The disinterested government and economic growth in China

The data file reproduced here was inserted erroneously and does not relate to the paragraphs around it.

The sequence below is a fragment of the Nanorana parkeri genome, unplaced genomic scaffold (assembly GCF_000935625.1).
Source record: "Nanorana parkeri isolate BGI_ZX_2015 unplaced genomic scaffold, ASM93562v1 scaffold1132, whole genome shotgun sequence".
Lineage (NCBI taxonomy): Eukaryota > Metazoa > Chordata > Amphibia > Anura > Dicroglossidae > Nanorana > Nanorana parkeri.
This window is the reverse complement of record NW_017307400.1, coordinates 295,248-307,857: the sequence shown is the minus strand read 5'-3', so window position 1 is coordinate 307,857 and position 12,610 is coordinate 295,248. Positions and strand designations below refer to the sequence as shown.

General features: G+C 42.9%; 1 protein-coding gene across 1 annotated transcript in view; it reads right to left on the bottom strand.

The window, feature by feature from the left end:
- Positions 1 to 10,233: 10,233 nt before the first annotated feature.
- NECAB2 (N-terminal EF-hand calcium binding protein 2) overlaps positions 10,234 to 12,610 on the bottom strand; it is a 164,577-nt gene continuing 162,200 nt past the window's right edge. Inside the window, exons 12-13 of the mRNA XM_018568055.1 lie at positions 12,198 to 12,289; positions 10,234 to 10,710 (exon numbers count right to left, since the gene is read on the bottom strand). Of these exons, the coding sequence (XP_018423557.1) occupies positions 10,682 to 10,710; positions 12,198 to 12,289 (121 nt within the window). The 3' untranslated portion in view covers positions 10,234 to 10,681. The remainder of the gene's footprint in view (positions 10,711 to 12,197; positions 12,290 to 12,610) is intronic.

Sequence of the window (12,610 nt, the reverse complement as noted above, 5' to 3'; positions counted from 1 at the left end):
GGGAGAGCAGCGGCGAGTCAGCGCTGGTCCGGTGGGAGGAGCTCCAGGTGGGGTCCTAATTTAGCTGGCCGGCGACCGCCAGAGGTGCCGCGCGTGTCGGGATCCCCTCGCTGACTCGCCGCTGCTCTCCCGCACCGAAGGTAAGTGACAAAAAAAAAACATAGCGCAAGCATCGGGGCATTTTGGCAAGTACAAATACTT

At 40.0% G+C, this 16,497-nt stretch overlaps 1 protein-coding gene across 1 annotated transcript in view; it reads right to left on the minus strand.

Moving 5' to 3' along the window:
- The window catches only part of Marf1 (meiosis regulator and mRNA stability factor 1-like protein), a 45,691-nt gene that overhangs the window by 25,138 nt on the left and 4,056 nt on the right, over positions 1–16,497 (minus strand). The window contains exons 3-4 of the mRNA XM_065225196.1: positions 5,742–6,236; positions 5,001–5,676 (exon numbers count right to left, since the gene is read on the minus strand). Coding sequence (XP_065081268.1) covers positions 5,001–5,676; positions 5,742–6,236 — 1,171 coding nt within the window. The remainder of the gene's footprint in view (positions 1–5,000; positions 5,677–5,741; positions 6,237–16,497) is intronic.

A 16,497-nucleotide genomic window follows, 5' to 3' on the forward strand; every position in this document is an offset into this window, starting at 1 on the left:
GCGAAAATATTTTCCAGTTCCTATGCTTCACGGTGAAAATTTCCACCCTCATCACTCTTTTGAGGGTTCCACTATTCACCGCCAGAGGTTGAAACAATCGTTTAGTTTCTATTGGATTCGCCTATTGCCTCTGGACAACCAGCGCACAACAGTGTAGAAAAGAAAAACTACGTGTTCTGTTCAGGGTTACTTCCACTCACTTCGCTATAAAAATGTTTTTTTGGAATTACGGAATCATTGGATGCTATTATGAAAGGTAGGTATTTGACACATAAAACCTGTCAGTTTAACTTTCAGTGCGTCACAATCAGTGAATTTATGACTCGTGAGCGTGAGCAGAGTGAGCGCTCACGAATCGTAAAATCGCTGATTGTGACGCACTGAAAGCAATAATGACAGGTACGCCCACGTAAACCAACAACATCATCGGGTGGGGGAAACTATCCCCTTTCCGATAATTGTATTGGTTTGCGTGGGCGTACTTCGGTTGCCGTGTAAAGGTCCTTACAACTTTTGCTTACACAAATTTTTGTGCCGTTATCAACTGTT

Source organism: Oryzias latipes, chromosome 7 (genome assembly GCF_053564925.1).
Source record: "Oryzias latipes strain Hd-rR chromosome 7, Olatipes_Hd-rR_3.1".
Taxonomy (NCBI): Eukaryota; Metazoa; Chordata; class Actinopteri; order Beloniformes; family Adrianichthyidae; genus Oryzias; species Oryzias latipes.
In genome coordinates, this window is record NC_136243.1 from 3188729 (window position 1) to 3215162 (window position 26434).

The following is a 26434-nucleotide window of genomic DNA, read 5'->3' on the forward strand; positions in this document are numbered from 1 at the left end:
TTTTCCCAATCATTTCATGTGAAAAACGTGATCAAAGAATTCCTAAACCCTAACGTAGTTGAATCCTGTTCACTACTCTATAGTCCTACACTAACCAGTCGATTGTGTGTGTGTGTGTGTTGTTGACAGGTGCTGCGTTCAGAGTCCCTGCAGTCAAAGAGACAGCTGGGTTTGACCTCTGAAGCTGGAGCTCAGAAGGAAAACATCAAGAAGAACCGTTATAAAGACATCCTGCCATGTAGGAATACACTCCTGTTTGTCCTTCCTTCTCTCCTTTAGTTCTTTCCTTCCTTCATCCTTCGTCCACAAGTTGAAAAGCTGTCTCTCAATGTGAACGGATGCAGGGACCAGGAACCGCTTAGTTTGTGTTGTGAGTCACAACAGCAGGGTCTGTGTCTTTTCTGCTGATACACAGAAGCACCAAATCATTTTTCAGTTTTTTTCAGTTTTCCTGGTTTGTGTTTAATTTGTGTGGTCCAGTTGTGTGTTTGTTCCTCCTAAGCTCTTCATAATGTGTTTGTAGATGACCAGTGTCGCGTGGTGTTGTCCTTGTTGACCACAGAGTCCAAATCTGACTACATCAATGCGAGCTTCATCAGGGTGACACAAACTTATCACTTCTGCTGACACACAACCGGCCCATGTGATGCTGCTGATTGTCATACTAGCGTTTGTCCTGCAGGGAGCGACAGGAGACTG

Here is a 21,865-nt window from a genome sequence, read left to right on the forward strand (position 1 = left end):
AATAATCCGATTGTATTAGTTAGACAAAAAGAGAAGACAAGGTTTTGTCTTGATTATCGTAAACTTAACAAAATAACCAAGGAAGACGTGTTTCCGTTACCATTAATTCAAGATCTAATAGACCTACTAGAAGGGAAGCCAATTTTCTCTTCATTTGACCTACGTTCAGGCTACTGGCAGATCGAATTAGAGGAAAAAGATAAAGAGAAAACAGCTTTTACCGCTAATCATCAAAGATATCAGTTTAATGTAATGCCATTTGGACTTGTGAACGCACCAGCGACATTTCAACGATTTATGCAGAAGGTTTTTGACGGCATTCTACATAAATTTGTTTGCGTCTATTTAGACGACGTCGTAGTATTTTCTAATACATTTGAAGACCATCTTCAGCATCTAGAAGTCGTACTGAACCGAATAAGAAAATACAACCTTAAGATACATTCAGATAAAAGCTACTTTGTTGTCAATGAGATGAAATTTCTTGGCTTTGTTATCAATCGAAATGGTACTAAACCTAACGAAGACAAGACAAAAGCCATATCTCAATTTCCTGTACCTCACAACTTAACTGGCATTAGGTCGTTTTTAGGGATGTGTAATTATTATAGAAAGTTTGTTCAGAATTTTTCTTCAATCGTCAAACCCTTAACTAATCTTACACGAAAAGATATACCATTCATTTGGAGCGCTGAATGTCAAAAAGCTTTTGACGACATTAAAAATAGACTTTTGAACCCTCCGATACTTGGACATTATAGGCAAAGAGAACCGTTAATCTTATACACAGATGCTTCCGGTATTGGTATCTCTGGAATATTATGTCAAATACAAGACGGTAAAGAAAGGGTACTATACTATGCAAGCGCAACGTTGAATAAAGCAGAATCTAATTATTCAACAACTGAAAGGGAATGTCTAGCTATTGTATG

China has achieved an economic success since 1978. It has managed an average economic growth rate of 9.7 percent per annum and transformed its economy from planning to the market. Defying repeated warnings of an imminent collapse, the Chinese society has remained relatively stable yet dynamic. The last thirty years have been the best period of time for the majority of the Chinese people since China began to confront the aggression of the Western powers in the 1840s. To a large extent, China’s economic success can be attributed to China’s almost relentless reform drive toward a free market economy. Although its path of reform has been unconventional in much of its course, the end policies and institutions of China’s reform have been clearly converging toward what the standard economics teaches a country to do. If there are successful cases of the Washington Consensus, China must be counted as one of them. From this point of view, China’s high economic growth record has nothing miraculous in it (Perkins 2005). However, this view leaves an important question unanswered: if economic theories are so right, why have not most developing countries followed them? Or in other words, why has China been able to adopt the right growth recipes? This leads us to back down one step and study the political economy of China’s miraculous economic growth in the last thirty years. Central to this paper’s argument is that China’s success lies in its disinterested government. Here the word “disinterested” is being used in one of its three meanings in aesthetics, that is, a person is unbiased by personal interests when he makes judgment, inquiry, evaluation, and the like on objective existences.2 Therefore, a disinterested government is defined as a government that takes a neutral stand when conflicts of interests among different social and political groups arise. In other words, it is a government that does not consistently represent – and is not captured by – any social or political groups in the society. This does not mean that such a government is devoid of self interests; quite to the contrary. It may have not only its own interests, but also be predatory toward society at large. The key is that its predation is “identity-blind” in the sense it does not care about the social and political status of its particular prey. As a consequence, it is more likely to adopt growth-enhancing policies than is a government which consistently represents the interests of certain social or political groups.